That said, for the most part, if you talk to military officials here, they say a lot of progress has been made, that, whether you're an infantry soldier in the Iraqi army or part of the special forces, you are better trained today than you were even just a year ago.
Reid has issued a brief statement acknowledging 15 deaths where he states the US will 'stand down as Iraqis stand up' and that the US 'military mission is over.' That's perfectly in keeping with Barack's remarks. Wish it wasn't. Wish Harry Reid was finally going to find a spine and lead a mission worthy of the post of Senate Majority Leader. And it could happen but it doesn't seem likely. Reid was the stalling block for Democratic efforts in the House to put a minimum of restrictions on the Iraq War when Bush was in office. This isn't my hypothesis, this is fact. Nancy Pelosi has spoken publicly -- including to the
San Francisco Chronicle's edtiorial board -- about Reid on the Iraq War. She got very angry when a reporter questioned her (rightly) about the refusal to end the Iraq War and began listing off what the House had attempted and told the reporter that people needed to ask Reid why the Senate refused to act.
It makes for a novel twist in the 24-hour news cycle but it doesn't make for reality. Today at the White House, spokesperson Jay Carney was asked how the White House planned to pay for US troops in Iraq beyond 2011 if they were kept in Iraq?
Jay Carney: I will have to bump that to the Defense Department. I don't have a specific answer for you on that. We are, as of now, on track to withdraw all of the U.S. forces in Iraq by the end of this year, as dictated by the agreement we have with the Iraqi government and as promised by the President of the United States. So we have said for a long time now if the Iraqi government asks us to maintain some level of troops beyond that end-of-the-year deadline, we would consider it. That doesn't necessarily mean we would do it. We would just consider it. And I really don't have any more information on that possible outcome, because, again, we haven't even gotten a request.
There's Carney's lies and there's reality. Saturday Ed O'Keefe (Washington Post) reported US Ambassador to Iraq James Jeffery spoke with reporters today about the US mission in Iraq beyond 2011 and stated that "keeping thousands of troops in Iraq" after 2011 is a possibility. Also over the weekend, Tim Arango (New York Times) reported on the US Special Forces in Iraq and how they're training the Iraqi Special Operations forces to bash in the doors of suspect's homes in the middle of the night ("the sound of glass shattering and screams pierced the nighttime stillness" really doesn't sound like freedom or democracy) and quoted Iraqi Maj Gen Fadhel al-Barwari stating, "The Americans need to stay because we don't have control over our borders." On the Fourth, a US Senator weighed in. US Senator John McCain tells Anna Fifield (Finanical Times of London -- link has text and video) that the US neeeds to keep troops on the ground in Iraq, "I'm talking 10,000-13,000 specifically for intelligence capabilities, air capabilities and also as a peacekeeping force up in the disputed areas around Kirkuk and that area." McCain was visiting Afghanistan with (among others) Senators Joe Lieberman and Lindsey Graham. Also weighing in that day was Sabah Jawad of the London-based Iraqi Democrats Against Occupation who told Iran's Press TV (link has text and video):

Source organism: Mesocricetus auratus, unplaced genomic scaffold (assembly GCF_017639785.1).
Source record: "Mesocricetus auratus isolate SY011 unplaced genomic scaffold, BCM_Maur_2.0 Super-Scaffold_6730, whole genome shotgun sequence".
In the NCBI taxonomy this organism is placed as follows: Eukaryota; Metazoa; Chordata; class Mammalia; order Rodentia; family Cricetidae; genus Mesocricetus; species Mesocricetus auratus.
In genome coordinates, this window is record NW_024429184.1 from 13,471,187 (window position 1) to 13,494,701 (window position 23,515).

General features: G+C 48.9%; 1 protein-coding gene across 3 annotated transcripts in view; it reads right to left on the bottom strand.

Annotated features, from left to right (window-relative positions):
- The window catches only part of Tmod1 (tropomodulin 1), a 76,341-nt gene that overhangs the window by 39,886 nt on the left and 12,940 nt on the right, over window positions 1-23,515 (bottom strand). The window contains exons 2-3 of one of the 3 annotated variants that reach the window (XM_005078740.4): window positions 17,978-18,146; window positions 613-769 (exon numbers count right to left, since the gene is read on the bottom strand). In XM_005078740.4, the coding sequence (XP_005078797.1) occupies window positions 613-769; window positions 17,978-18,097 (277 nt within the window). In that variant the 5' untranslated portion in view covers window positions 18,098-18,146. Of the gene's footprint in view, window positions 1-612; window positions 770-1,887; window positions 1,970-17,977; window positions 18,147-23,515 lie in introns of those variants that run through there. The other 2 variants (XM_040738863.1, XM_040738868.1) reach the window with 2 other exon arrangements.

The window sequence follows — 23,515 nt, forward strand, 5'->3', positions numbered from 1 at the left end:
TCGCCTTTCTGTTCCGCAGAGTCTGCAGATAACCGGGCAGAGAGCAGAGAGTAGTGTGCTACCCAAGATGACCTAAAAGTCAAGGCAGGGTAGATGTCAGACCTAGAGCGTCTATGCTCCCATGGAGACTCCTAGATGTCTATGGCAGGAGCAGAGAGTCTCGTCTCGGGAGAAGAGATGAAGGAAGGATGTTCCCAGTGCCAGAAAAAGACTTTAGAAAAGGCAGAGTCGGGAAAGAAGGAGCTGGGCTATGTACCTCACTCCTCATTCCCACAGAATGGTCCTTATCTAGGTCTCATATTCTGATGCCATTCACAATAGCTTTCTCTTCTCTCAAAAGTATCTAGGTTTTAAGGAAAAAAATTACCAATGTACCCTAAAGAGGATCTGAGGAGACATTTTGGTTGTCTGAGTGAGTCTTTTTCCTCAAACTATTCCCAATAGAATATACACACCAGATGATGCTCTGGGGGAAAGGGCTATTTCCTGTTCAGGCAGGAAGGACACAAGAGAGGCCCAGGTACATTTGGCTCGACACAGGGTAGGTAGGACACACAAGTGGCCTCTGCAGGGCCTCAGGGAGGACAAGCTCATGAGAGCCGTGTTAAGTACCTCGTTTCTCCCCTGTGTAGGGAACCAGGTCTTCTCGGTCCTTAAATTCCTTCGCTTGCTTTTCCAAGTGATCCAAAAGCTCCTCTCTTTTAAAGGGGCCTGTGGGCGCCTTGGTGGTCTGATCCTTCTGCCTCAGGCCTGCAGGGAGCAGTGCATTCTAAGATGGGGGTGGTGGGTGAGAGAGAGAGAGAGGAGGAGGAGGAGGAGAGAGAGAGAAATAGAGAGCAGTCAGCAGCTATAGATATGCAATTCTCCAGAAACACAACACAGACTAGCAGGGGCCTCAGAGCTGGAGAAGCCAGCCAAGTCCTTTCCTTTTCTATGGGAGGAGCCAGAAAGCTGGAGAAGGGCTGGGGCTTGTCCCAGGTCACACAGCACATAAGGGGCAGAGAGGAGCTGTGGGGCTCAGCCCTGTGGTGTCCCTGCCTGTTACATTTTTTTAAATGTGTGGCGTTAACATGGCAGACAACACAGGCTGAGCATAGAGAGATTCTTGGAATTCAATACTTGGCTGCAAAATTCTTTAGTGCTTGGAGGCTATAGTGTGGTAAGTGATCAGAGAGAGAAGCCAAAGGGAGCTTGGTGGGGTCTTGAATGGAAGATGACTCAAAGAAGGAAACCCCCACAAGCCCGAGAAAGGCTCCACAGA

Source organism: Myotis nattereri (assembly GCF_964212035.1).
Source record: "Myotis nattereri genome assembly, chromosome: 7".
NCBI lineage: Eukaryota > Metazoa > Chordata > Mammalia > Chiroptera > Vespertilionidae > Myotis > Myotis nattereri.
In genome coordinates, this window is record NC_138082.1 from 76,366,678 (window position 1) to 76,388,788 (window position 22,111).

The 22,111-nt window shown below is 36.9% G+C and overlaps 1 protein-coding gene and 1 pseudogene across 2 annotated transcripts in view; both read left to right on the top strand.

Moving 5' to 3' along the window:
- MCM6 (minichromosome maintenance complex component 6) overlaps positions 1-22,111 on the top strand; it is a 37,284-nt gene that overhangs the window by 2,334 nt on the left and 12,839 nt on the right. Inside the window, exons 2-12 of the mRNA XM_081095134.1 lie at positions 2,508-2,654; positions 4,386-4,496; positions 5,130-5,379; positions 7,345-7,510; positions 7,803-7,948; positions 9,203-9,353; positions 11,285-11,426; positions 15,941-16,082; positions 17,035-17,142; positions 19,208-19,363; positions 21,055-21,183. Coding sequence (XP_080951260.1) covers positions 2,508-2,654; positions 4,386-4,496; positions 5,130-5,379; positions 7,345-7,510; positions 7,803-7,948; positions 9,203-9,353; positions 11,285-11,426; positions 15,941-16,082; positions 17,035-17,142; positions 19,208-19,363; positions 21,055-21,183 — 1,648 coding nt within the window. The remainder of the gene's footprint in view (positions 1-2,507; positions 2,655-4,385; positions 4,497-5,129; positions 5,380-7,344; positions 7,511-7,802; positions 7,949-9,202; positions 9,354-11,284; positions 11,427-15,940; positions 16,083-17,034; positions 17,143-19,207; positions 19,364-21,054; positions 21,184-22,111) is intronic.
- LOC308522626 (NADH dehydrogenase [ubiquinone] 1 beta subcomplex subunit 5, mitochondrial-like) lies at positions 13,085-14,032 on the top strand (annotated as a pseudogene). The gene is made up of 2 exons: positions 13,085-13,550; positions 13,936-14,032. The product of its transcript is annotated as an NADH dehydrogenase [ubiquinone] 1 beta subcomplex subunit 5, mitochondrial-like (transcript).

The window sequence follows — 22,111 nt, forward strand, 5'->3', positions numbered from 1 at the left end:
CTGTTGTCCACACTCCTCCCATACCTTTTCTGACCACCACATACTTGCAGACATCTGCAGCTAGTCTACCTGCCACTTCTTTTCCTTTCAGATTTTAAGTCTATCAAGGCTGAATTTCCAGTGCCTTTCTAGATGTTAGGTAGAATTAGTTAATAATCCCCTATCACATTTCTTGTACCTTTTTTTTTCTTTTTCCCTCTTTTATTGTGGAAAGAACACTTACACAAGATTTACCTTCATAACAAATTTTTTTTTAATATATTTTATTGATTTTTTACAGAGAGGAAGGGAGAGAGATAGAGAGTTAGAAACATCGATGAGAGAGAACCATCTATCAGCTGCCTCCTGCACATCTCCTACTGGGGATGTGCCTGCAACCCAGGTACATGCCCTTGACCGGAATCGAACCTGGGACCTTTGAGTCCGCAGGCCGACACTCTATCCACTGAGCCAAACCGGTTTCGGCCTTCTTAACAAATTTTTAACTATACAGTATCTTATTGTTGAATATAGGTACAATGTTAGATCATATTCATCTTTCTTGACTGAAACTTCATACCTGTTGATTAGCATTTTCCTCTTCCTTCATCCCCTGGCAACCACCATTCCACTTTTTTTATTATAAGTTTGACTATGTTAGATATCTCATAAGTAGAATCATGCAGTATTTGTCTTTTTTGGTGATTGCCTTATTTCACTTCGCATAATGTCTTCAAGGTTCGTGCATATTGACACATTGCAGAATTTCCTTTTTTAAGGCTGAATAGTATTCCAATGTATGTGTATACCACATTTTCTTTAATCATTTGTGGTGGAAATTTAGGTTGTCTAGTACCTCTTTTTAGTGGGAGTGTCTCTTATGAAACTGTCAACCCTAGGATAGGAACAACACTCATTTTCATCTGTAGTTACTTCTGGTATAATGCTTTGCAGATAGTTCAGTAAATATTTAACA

Yes it's quite obvious they don't want to withdraw, they don't even want to withdraw now more than before because of the uprisings that have taken place in the Arab world; they want to keep their military presence in Iraq. As you said they have the biggest embassy here in Iraq and also that this embassy is supposed to staff over 16,000 employees. I don't know of any other country where the Americans have a 16,000 staff in their embassies. This is an indication that these people will be in full control of the security situation in Iraq -- security operations. They will control Iraq's air space and the Iraqi economy. They will advise every important minister in Iraq and they will continue to interfere in the internal situation in Iraq for the foreseeable future. So these all are indications for the future that the US does not want to withdraw from Iraq. They have invested a lot of money in the occupation of Iraq and they continue the occupation of Iraq and they want to be there to steal even more oil and to tie up Iraq in its entirety to the so-called free market and to multinational oil companies.
Al Mada reports that "well-informed sources" (unidentified by the paper) are stating that the discussions taking place between the government and the US Embassy on US troops staying beyond 2011 continue and that what is being discussed currently is a memorandum which would allow for US forces to remain in Iraq for another five years and it is thought that going that route (memorandum of understanding) would allow Nouri to bypass the Parliament. (Al Mada also does a write up of Tim Arango's NYT report on US Special Forces.) Al Rafidayn reports Ammar al-Hakim is calling for a series of "extended meetings" to discuss US troops remaining on the ground in Iraq beyond 2011. He wants the heads of all the political blocs to attend a general meeting to address the issue. On The NewsHour Ed O'Keefe offered a summary of the various talks going on: